I won’t lie to you; I don’t really like rain. Or maybe that is an understatement. I don’t like the rain at all, as necessary as it is. I know it sounds blasphemous to say still so early in “summer” but I would trade the rain for snow any day, although I am sure the rest of Alberta might have something different to say about it. All this rain has however been a good motivator to get photo editing done from my residencies earlier this year. Photo editing and reminiscing.
With the help of my awesome friend and computer guru Danna Lei (seriously: I cannot thank you enough for your expert level computer-ing), I have finally finished the documentation of Distance Measured by Time, Time Measured by Distance. This is a piece that I worked on throughout the entire residency period at Listhus in Iceland. It consisted of 27 slip cast plaster lamb hearts, each with a love letter rolled up inside. Every morning I would write a letter, cast a heart and hang it on the wall. At the end of the residency I took every plaster ‘message in a bottle’ and let them out to sea knowing fully that the plaster would disintegrate, the paper would deteriorate and the messages would never be delivered. The video and photographs exist as documentation of the 27 day performance. Big thank you to Hólmfríður Arngrímsdóttir for the materials and studio time for this project!
I worked quite a bit with lamb hearts and mold making while I was in Iceland for conceptual and aesthetic reasons (and maybe because I just really like touching raw hearts). Anatomical hearts, specifically lamb and pig, are a reoccurring theme in some of my glass work and an interest I will definitely pursue further. For the performance Salt, I cast hearts of ice with a fishing hook frozen into them. I took my rod, hook and ‘bait’ and climbed to some secluded cliffs where I went fishing. The performance lasted as long as the ice did. Eventually the heart of ice was melted by the cold sea water, exposing the bare hook in the hopes of catching something. The video (coming soon to a computer near you!) acts as documentation of the performance, with sound editing by Bethany Younge.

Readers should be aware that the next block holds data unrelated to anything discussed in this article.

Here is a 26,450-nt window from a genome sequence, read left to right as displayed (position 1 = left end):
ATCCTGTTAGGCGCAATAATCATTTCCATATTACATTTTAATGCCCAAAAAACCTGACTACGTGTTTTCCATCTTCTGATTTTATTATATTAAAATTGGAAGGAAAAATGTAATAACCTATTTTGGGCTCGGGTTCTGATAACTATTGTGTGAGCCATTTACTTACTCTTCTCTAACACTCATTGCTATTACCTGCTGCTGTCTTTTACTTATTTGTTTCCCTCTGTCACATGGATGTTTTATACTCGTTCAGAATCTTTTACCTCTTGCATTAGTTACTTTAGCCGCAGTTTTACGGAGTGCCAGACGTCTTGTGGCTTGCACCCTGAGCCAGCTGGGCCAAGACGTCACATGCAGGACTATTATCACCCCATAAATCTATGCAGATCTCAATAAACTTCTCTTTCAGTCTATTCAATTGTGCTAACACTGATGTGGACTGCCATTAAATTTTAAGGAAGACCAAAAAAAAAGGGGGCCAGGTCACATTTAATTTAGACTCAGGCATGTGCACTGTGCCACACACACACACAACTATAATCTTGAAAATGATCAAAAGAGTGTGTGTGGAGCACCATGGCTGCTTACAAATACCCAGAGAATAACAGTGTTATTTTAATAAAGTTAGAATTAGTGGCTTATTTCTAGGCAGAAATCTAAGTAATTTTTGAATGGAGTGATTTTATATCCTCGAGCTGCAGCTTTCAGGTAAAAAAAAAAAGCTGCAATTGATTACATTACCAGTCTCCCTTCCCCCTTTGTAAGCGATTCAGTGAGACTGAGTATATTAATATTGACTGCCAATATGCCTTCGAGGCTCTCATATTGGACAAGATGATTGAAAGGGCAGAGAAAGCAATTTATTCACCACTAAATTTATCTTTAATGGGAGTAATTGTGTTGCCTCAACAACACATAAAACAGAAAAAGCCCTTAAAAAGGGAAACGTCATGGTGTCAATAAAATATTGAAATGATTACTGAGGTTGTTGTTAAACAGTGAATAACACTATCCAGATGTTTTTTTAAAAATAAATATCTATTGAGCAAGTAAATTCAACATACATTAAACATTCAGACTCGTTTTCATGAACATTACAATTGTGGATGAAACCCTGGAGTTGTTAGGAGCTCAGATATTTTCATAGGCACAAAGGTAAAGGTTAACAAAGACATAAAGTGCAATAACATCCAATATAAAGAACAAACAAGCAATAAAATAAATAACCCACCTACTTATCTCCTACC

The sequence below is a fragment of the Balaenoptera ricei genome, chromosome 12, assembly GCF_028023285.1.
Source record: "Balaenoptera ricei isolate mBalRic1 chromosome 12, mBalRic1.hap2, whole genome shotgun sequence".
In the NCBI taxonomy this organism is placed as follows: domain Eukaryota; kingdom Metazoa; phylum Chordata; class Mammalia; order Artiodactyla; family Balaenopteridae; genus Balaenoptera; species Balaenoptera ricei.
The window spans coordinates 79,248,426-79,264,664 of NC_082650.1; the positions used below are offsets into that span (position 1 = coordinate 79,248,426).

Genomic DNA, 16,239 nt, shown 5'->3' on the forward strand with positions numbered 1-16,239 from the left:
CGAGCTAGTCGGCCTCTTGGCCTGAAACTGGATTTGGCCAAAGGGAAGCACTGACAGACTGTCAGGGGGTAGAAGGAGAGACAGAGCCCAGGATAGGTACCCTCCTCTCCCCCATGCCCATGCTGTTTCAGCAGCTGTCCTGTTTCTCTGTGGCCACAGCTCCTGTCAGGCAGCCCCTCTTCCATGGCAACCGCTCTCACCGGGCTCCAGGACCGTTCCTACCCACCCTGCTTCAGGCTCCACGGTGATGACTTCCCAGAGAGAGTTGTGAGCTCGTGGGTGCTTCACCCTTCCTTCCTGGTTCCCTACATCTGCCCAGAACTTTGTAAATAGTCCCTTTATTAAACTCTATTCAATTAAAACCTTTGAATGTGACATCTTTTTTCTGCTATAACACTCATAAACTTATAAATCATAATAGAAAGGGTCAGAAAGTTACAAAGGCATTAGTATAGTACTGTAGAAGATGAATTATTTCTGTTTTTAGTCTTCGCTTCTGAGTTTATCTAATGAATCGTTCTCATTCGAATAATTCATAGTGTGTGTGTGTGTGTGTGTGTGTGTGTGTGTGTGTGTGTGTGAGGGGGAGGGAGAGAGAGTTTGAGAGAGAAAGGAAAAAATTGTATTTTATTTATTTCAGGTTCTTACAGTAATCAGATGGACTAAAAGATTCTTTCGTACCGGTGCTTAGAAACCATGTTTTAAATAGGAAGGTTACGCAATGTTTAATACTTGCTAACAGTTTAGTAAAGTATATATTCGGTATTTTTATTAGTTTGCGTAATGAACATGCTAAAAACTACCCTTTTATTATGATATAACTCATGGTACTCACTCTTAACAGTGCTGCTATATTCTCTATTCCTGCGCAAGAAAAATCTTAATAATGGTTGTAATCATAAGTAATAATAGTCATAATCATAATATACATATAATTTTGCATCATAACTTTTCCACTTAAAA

In the hopes of keeping this post at a reasonable length (who am I kidding, I’m sure it’s reading as “art art art, blah ,art...), the last piece I will post is DIY Guide to Being Here. It involved northern lights projected through colored filters along the wall of the gallery with a horizontal wire sculpture below. Viewers were invited to interact with and create the piece by using hiking poles with flashlights that would project mountains onto the wall through the wire below.
I have a few more ongoing projects that I will post next time, along with my work from Finland. Here is some gloomy day music to groove to in the mean time. Thanks for having a look and a read and I hope to see you down at Studio Phi this Friday for the Black & White show. There will be a sweetC design original in the show, come in and say hi!